Two main concerns stand out in the rapidly growing literature on capital flows. Both played large roles in the Mexico peso crisis. The first is a common belief that capital inflows cause "real exchange rate appreciation" in emerging economies. The second concern is a fear of sudden reversals in the capital flow if residents or foreign investors are frightened by political developments or other shocks to their expectations. Whatever the problems presented by capital inflows, governments of countries like Mexico usually prefer inflows to outflows. But selective controls over capital transfers of residents and foreigners alike have become increasingly porous and burdensome to maintain. [19]

The term, "real exchange rate appreciation," is a curious one. The real exchange rate for Mexico, for example, is commonly defined as the nominal exchange rate in the market today adjusted for changes in the difference between U.S. and Mexican inflation rates that have occurred since some base period. Real peso appreciation therefore, would result from Mexican inflation outrunning U.S. inflation, according to that definition (Arndt 1994). But that definition camouflaged what was actually happening in Mexico and numerous other countries between 1989 and 1994.

Rather than being something strange and mysterious, the tendency of prices to rise in a capital-importing country, with a fixed or nearly fixed exchange rate, is merely the old gold standard equilibrating mechanism at work. As dollars [gold ingots] flow in, the central bank issues more local currency than it would if it did not have to react to the dollar inflow. An increase in the growth of the money stock eventually increases nominal income and prices in the capital-importing country. That, in turn, induces people there to import more foreign goods and to export less of their own products. If the nominal exchange rate is prevented from adjusting to the capital inflow, market adjustments must take another form--increasing prices in the capital-importing country relative to prices in capital-exporting countries. In other words, real exchange rate appreciation occurs.

Real exchange rate appreciation in Mexico in the early 1990s resulted also from revisions of Mexican and foreign investors' expectations regarding relative risks and returns from investing in Mexico rather than elsewhere. The announcement of the structural reforms, the evident competence and confidence of the stabilization program's architects and managers, the dramatic fall in inflation from 1988 to 1989, and the Banco de Mixico's shift to independent status within the government all combined to make Mexico look like a more attractive place to invest. If the bank had not been obliged to prevent the nominal exchange rate from adjusting to the increase in demand for Mexican capital assets, by buying dollars, the peso probably would have appreciated. To put it another way, the peso price of dollars would have fallen. Mexican exporters would have worried about their ability to compete in foreign markets, but Mexican workers and business people would have been able to buy foreign air conditioners, computers, and trips to New York for fewer pesos than they could have before. That sort of real exchange rate appreciation is far more beneficial than real exchange rate appreciation caused by a rising price level in Mexico.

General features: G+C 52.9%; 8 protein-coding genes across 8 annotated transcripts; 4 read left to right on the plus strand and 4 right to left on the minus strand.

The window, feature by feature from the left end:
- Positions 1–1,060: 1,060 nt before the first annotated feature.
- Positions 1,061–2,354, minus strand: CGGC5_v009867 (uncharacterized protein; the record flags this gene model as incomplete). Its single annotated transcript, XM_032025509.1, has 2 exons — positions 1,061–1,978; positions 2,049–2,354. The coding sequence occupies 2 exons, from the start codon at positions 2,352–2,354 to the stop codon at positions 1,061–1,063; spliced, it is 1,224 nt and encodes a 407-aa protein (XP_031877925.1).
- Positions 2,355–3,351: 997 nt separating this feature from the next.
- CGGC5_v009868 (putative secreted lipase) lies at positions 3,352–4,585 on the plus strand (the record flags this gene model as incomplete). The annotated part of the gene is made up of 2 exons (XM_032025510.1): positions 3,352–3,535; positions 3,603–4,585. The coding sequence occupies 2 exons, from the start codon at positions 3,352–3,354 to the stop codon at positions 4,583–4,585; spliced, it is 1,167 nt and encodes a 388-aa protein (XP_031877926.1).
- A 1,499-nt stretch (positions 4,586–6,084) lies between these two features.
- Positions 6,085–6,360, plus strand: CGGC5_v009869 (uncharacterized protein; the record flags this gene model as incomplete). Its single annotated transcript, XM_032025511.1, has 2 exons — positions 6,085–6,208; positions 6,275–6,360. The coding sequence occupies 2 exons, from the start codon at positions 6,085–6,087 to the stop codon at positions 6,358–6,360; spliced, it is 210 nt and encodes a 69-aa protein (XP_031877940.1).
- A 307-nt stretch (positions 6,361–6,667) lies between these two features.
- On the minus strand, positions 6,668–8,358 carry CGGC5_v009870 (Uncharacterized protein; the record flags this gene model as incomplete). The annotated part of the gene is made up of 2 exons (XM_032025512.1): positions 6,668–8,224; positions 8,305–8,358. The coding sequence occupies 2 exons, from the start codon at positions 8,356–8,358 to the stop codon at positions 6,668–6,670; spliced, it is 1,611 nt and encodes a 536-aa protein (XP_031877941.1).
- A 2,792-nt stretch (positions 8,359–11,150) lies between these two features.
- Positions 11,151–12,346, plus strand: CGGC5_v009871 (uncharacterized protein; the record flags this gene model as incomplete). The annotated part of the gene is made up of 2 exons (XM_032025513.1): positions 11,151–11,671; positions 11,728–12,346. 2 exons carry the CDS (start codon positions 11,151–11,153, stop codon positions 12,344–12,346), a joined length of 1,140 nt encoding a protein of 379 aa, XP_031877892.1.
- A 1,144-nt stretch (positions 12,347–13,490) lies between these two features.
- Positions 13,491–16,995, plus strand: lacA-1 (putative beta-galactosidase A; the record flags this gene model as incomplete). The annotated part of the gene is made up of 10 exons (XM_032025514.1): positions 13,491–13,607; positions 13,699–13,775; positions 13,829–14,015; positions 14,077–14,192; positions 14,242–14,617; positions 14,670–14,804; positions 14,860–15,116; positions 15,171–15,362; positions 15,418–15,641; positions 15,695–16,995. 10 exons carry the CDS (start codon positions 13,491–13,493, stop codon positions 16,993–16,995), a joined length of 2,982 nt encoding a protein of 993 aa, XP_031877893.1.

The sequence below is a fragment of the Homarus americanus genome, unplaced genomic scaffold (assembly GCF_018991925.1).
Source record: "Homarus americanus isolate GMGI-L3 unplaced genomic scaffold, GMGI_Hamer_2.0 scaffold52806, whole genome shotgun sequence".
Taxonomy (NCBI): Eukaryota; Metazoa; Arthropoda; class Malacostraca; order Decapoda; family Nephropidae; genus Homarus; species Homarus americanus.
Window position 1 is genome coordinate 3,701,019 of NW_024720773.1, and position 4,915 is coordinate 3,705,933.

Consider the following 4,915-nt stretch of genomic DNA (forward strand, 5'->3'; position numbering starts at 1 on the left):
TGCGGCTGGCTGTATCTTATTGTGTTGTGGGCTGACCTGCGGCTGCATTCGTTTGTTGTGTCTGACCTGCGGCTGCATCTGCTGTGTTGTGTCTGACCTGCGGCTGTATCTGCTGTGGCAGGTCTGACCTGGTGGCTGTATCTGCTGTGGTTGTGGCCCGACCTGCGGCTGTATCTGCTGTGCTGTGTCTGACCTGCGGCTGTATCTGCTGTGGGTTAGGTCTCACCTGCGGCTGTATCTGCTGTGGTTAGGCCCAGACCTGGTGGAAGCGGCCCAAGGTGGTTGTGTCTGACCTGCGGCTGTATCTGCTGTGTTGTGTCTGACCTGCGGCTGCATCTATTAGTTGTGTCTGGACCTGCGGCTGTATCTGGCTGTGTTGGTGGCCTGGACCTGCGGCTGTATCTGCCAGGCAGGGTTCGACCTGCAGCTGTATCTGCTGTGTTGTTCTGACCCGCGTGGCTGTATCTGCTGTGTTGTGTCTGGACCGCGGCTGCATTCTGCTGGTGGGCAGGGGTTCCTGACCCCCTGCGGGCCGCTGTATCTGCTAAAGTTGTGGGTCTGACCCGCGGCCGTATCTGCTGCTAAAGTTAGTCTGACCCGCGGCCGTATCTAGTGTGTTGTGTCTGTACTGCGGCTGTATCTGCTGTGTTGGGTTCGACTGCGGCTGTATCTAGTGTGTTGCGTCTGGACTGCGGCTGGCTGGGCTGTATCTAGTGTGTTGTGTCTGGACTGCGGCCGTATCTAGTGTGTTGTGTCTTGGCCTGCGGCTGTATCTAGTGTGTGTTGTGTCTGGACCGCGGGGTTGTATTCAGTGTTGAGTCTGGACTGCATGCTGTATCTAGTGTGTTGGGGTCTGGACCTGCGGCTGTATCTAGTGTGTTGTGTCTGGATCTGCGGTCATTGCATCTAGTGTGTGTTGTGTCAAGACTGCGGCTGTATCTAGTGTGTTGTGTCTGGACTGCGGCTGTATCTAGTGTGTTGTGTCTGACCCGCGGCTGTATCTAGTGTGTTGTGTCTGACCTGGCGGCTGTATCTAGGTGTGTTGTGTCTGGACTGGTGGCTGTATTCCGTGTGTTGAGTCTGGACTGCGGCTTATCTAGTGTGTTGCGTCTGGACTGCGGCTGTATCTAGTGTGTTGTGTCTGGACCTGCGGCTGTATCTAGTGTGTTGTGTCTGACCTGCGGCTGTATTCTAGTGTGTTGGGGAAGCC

Moreover, by not permitting the peso/dollar nominal exchange rate to appreciate when the demand for Mexican capital assets rose, the pegged exchange rate made it possible for foreign investors to buy Mexican assets at lower dollar prices than they otherwise would have had to pay. The pegged exchange rate provided a subsidy to foreign purchasers of Mexican assets during the years of the large capital inflows.

Hot Money